1913 December 20 The strike was called off and normal services were resumed. With Captain Manning in command and while departing from the Queen's Wharf at about 11.30 p.m. the vessel struck the Ruahine a glancing blow abreast of the bridge before she herself could get clear. Five of the Ruahine's plates were damaged and the Maori's stem was twisted. However, Manning decided to anchor the vessel out in the stream for the night and after an inspection of the ship's bow had been made in daylight, she sailed for Lyttelton at 5 a.m. Subsequent reports showed that the damage was not serious and although she was dry-docked at Lyttelton a few days later for six or seven hours, her normal timetable was not affected. When interviewed by the press after her return to Wellington Captain Manning said that the cause of the collision was not as stated by the papers. "It was an accident, pure and simple."
1916 June 7 Maori first berthed at the newly transformed Wool Jetty, from then on to be known as the Lyttelton Ferry Wharf.
1916 A war time crew shortage caused the cancellation of sailings.
1922 A maritime strike caused the vessel to be withdrawn from service.
1923 Converted from coal to oil fired boilers.
1931 Maori became the relief ship when Rangatira entered service, then returned to full-time service during the war years.
Left: at Akaroa on the first of January, 1931.
1932 April 6 Maori became the first paying customer to use the Wellington Harbour Board's new floating dock, the Jubilee.
Maori (right) and the Wahine of 1913 at Wellington in 1932.
Maori on a busy day at Wellington with the Wahine behind her.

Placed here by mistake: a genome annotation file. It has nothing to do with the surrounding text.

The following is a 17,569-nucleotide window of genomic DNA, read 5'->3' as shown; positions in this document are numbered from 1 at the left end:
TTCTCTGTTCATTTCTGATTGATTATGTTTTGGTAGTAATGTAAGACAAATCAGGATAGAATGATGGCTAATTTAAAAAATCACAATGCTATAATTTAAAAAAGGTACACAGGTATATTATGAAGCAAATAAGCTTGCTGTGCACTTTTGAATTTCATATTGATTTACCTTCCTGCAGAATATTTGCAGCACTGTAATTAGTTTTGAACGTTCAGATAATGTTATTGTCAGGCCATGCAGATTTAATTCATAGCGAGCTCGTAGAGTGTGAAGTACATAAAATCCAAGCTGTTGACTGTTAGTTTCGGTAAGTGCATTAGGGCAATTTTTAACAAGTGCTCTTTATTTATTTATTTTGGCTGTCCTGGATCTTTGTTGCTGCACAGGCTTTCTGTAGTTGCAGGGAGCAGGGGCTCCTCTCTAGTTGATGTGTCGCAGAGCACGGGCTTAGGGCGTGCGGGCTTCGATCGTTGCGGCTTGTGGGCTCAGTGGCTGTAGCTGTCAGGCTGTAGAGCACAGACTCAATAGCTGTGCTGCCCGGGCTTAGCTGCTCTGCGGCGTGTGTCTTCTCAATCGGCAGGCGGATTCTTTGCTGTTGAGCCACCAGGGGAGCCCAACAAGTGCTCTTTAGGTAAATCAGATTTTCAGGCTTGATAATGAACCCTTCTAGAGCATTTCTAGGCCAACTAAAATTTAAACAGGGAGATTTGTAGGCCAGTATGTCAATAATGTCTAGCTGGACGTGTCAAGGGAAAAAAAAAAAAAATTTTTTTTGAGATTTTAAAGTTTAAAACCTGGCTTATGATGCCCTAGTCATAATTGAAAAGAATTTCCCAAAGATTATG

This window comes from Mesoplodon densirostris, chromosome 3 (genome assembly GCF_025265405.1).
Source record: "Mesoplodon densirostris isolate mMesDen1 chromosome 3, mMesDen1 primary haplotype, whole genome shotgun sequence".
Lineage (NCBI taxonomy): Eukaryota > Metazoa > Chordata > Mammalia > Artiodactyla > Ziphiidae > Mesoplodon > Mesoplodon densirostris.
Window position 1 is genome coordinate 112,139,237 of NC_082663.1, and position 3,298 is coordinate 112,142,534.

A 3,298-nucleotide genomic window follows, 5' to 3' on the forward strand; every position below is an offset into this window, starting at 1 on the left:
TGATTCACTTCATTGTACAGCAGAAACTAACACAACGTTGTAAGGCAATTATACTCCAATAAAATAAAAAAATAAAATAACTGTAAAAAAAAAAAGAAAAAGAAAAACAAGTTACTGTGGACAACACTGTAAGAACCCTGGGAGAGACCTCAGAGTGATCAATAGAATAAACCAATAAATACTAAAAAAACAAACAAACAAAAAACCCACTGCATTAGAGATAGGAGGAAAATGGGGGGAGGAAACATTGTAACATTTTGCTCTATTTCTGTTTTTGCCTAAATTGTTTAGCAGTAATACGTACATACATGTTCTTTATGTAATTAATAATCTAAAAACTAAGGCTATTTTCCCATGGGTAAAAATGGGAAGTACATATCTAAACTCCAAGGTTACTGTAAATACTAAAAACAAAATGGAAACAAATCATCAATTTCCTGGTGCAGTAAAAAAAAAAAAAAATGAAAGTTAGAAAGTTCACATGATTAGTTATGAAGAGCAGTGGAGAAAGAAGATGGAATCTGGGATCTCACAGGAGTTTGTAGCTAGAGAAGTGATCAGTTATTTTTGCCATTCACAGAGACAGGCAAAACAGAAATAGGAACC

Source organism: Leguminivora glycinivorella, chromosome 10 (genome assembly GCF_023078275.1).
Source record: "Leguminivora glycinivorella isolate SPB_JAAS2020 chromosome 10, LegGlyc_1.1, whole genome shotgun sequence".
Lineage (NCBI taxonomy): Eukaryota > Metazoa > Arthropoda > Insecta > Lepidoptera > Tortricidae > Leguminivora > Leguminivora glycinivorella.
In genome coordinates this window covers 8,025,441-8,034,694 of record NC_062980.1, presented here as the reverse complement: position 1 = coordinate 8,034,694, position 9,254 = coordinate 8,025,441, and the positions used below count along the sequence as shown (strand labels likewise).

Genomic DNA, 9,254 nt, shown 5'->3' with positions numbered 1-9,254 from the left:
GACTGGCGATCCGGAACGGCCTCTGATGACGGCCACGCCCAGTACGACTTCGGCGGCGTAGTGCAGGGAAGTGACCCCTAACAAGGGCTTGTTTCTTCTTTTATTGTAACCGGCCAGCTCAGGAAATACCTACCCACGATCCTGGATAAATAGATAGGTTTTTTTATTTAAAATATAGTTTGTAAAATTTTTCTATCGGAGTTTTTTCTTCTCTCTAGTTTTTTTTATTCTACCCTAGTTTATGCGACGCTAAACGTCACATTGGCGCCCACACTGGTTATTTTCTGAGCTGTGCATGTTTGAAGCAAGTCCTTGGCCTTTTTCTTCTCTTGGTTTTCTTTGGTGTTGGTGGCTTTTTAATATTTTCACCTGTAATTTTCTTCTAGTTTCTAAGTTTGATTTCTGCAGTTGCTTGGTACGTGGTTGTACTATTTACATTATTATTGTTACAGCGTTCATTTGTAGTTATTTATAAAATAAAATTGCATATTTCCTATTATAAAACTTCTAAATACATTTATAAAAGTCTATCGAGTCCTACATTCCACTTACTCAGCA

1936 February Hastily recommissioned when the Rangatira spent eighty eight days in the floating dock at Wellington after striking rocks near the entrance to the Harbour in a Southerly storm.
1940 December 29 She was again called on to resume the inter island service when the Rangatira with 750 passengers aboard and Captain George B. Morgan in command the vessel ran into a fog bank and went aground at Pigeon Bay, near the entrance to Lyttleton Harbour. Rangatira was subsequently sent to Port Chalmers for repairs.
1944 January Laid up again at Wellington.
1946 June After two and a half years idle, she was sold for £100,000 to the United Corporation of China Ltd.
1946 August 22 Departed Wellington, going first to Sydney, then to Shanghai. Renamed Hwa Lien, which means 'China connection' and with her newly painted Black and White funnels, she was intended to operate on the China coast and the local populace considered her the last word in luxury.
1946 December Departed Shanghai for Sydney, carrying 523 passengers, 303 were Jewish refugees who, with the rise of Hitler, had fled Europe to find haven in the 'open city' of Shanghai.
1947 January 10 The Hwa Lien radioed that she was running short of food and water, and had to divert to Darwin, arriving there on the 14th of January. The town turned out in style to welcome the ship carrying the refugees from China. Restocked and replenished, the voyage continued.
1947 January 26 Arrived at Brisbane.
1947 January 28 Berthed at Sydney, where the passengers disembarked and then returned to Shanghai.
1947 The advance of Communist forces on Shanghai brought her coastal service to an end and she was used to ferry Nationalist troops to Formosa (Taiwan).
1950 Sold to the Chung Lien Steam Ship Company and laid up in Keelung Harbour.
1951 January 13 During a hurricane she dragged her anchors, grounded and then sank.
1951 May Raised and sold to ship breakers. However, a section of the hull was converted into a barge and had an 80 ton crane fitted, serving in Keelung Harbour for many more years.
Above: Detail from the painting by Jack Ephraim Hobbs, 1911-1979.
Thanks to Mattew Smith and also to Marcus Castell
New Zealand Maritime Record